Our plucky entertainment editor calls these things “romcoms”, which I’d always assumed was film industry jargon for ‘boring’.
There are obvious exceptions, Shaun of the Dead being the most notable, a romantic comedy raised to the level of excellence through the judicious use of zombies and the superb comic duo that is Simon Pegg and Nick Frost.
That said, and I’m veering way off track here (just go ahead and skip the next few paragraphs if you’re eager for me to get to the point), it takes more than a bit of grey make-up and a shuffling gait to drag a romcom out of the smuggy-lovey murk.
If you don’t believe me, try watching the 2013 flick Warm Bodies, in which the power of love manages to transform the undead unto the, er, un-undead.
It doesn’t work. You can’t have zombies capable of self analysis any more than you can have vampires strolling around in broad daylight – Stephanie Meyer, I’m looking at you (and while my attention is thus fixed, Ms Meyer, let it be known that I hold you personally responsible for the clogging up of the paranormal fantasy genre with bodice-rippers. Not. Happy.).
Anyway, so Trainwreck is a “romcom” utterly devoid of zombies, but it’s alright, even though, as you may have guessed, it’s not quite in my preferred genre.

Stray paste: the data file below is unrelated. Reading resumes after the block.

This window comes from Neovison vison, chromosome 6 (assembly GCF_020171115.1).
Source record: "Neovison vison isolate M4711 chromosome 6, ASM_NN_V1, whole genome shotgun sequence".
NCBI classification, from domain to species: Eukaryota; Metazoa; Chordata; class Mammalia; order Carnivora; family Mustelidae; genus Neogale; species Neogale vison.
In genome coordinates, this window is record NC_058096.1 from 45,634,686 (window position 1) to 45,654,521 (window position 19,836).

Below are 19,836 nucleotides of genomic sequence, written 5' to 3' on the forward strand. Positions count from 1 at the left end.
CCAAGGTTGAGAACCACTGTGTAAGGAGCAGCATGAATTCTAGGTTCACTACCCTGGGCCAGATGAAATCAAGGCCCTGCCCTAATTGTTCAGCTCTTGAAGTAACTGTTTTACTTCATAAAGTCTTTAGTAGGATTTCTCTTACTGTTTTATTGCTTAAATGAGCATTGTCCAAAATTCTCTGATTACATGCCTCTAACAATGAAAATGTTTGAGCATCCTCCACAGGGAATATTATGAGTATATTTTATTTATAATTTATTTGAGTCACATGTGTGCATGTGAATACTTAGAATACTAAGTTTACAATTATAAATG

The premise is interesting and challenges social stereotypes about women, at least at first. Amy, played by the film’s writer Amy Schumer, is a commitment-phobic pick-up artist who drinks too much, smokes dope and whose love life is a series of frequent one-night stands.
The story tracks Amy’s Pinocchio-like transformation into a real girl who sloughs off her cynicism and bad habits to embrace her inner cheerleader and fall for Mr Right – Aaron Conners.
Along the way there are some terrific gags. Her first “boyfriend” in the film, John Cena, delivers some rippers, and there are some brief but excellent cameos by Daniel Radcliffe and Matthew Broderick (who I will go to my grave calling Ferris Bueller).
My overall verdict: it’s watchable enough, even if you’re not into romantic comedies, and it’s certainly not boring.